Ruralversus urban is another theme in most of the Canadian literature.Most of the Canadian literature tries to show the difference ofliving in both rural and urban areas. The Bearisnot an exception, because it demonstrates the difference between theencounter of people in the different context both in urban and ruralareas. Lou takes flight from Toronto to an archive that is located inan isolated island castle in rural Northern Ontario, whereby thechange of the seasons leads to her personal growth. Within the city,the weather varies between domineeringly chilly and harshly humid,posing difficulties to her personal development (Engel, 2009). Inurban areas, her relationship with wild animals is difficult andalmost impossible because it is very rare to come across a wildanimal. In the island, she cultivates a relationship that grows. Eventhough the bear is a feral, dirty, and untamed creature, this doesnot hinder her from romancing with the animal. At some point, shetries to wriggle into an old smoky ball gown that is followed byflopping up of her breasts out of it, as if her new and enthusiasticsexuality is uncontained. In the isolated island, she learns manythings, which would have been difficult, while in the urban area. Forexample, she learns to relate to animals and even live for longwithout interactions with other humans. Also, she learns toappreciate her relationship with other people. For example, eventhough she was in deep love with the bear, the relationship does notend well, and all the enjoyment is ruined. Towards the end of thenovel, the bear scratches her deeply in the back, and this makes herrealize that the best relationships can only be between her andfellow human beings. The bear is a senseless animal unlike people,and this is the reason it does appreciate the good life they have hadtogether.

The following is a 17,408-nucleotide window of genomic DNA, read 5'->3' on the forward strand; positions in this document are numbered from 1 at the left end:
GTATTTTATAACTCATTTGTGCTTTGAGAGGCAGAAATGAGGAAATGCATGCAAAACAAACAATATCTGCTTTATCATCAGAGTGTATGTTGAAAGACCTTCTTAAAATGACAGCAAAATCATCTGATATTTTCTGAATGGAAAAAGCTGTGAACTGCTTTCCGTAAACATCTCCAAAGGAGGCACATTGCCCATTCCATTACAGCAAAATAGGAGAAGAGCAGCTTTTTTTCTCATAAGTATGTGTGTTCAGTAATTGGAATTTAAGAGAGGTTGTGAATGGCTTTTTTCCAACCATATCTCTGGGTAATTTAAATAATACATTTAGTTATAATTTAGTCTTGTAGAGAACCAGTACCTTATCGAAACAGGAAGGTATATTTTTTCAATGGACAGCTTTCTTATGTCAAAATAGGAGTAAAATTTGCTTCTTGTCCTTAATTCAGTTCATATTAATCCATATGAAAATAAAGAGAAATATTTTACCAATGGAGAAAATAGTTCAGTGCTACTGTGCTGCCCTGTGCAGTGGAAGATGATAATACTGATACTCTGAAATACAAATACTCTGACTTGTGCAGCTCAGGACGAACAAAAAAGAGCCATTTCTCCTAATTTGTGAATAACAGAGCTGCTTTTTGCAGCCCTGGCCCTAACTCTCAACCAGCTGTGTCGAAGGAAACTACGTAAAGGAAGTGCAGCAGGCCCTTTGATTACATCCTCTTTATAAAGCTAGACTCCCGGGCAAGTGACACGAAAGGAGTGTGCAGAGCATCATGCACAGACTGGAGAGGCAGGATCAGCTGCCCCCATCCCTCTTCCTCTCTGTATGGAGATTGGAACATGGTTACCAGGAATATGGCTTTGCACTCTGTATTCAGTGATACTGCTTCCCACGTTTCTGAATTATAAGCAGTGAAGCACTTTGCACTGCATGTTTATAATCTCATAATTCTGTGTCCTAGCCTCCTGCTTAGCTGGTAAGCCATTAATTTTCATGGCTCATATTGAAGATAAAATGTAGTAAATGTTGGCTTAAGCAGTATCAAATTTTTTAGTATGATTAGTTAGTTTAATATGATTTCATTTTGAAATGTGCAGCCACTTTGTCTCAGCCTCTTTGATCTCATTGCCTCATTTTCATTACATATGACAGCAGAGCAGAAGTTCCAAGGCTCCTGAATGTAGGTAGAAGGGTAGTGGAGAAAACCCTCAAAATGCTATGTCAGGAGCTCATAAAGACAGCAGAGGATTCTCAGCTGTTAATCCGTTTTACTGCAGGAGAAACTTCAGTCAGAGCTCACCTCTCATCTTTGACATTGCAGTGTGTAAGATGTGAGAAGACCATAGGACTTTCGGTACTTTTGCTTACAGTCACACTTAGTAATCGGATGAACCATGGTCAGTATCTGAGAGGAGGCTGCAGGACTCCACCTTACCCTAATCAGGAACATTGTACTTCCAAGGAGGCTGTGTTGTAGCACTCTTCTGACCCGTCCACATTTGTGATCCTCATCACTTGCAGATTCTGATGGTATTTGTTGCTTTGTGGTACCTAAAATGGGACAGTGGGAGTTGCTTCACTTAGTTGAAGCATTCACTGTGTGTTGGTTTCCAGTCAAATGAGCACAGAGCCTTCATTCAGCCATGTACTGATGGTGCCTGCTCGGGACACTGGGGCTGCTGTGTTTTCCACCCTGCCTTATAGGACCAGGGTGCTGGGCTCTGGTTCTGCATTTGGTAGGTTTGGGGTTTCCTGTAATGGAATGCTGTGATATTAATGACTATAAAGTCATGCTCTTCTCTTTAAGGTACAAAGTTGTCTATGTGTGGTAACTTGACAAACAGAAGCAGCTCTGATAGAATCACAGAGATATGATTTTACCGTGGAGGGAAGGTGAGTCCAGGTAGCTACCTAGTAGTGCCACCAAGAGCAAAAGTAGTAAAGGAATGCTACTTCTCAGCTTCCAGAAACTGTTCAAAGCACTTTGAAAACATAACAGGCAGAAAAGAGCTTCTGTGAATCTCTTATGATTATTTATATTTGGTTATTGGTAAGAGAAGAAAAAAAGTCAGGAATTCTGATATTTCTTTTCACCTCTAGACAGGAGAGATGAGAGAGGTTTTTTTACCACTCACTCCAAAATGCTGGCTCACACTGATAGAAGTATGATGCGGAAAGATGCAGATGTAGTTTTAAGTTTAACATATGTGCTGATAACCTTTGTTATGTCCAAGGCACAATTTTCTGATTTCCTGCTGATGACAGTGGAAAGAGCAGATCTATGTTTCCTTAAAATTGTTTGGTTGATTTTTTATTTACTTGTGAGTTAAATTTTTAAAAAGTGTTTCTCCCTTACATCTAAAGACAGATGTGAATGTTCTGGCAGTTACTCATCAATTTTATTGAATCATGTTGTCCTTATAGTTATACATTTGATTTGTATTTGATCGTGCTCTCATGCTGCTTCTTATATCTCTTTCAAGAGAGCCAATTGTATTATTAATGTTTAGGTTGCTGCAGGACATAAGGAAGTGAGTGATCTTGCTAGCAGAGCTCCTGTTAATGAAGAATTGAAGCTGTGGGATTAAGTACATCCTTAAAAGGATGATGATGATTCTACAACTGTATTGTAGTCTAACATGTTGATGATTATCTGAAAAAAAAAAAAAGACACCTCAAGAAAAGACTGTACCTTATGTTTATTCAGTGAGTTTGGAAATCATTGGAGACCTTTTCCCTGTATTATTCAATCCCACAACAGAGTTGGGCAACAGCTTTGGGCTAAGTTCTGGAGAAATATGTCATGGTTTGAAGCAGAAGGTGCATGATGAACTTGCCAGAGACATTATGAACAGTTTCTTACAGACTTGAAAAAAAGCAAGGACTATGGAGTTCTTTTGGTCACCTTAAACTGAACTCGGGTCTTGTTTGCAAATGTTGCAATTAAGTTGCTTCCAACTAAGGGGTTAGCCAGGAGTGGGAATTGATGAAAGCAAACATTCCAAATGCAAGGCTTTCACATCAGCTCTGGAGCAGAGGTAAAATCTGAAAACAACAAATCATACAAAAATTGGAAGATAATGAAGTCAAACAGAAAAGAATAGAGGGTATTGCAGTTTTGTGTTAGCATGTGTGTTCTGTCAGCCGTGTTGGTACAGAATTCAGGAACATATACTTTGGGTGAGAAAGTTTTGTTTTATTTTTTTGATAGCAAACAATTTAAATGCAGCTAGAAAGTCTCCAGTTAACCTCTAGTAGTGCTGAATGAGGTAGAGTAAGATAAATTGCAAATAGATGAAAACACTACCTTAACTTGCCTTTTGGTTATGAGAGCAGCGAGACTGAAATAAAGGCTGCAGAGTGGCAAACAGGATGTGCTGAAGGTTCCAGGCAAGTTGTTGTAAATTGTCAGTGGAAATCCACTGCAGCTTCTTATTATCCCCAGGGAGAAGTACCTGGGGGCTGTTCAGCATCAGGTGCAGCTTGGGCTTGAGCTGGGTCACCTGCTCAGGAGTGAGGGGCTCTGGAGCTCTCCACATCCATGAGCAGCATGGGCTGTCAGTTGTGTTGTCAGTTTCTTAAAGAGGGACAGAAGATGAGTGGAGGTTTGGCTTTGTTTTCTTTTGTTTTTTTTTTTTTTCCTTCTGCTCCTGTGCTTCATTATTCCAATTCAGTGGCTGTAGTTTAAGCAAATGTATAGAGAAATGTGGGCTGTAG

Satireor Irony and Humor

Likemost of the Canadian literature genres, the Bearcontains a lot of satire. Most of the Canadian literature has mockerythat helps in emphasizing and comparing situations. In the Bear,the irony is evident when Lou seems to enjoy her relationship withthe bear more than with fellow human beings. The act of having sexwith animals is a satiric ending of all the themes, and it is a realphysical relationship with nature, with the wilds intruding theperimeter of the Canadian consciousness. The book is comical,humorous, and ironic in instances when the bear waddles off fartingafter intercourse, hence seeming more like a human being that heappeared in the first instances. In these cases, the author wantsreaders to laugh. Another point that is comical is when the writerdescribes the talented tongue of the Bear and its flaccid penis thatsnuggled inside “his long cartilaginous sheath” (Engel, 2009).Having sex with an animal is unimaginable in Canada, and therefore,when Lou is having sex with the bear, this seems to be ironical.


Furthermore,feminism is another theme that is evident in the bear like in mostCanadian literature. The Bearisa form of the climax of the second movement feminist narrative. Thebook shows how women have continued to be taken for granted and usedas sexual objects for the fulfillment of sexual needs. In theCanadian society, women are not independent, and most of them dependon men who in return mistreat them and use them for sexual pleasures.Most of the Canadian literature has continued to condemn thisproblem, but the issue seems to be far from the end. In this novel,the boss mishandles Lou. He views her as a sexual object. Heregularly engages in sex with her in his office, and this has madeher have a very negative attitude with men. The men seem to misuseher without offering her the much attention that she craves. This isthe reason why she seems to enjoy the romantic relationship with thebear. The bear provided Lou with the companion that she needed, andthat is why she is in a deep relationship with the animal compared toHomer Campbell, the caretaker of the estate.